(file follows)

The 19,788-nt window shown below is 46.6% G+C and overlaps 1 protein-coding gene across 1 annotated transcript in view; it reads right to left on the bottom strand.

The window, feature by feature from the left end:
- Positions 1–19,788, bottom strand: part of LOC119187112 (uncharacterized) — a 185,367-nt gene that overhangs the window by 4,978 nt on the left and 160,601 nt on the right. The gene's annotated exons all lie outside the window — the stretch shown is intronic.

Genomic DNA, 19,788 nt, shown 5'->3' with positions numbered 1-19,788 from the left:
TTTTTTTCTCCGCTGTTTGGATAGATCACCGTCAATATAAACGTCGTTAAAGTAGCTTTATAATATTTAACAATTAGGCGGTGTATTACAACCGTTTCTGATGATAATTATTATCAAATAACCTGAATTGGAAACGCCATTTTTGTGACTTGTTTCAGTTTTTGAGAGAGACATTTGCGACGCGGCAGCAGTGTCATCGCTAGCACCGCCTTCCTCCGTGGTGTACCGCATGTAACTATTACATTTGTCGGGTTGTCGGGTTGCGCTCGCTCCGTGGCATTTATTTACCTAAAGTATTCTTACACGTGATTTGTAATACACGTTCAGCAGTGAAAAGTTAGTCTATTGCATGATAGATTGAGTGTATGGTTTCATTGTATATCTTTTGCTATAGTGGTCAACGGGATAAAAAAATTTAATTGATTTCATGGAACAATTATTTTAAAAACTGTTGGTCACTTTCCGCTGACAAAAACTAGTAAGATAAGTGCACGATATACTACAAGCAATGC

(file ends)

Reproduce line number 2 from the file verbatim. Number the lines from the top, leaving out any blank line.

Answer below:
The window, feature by feature from the left end: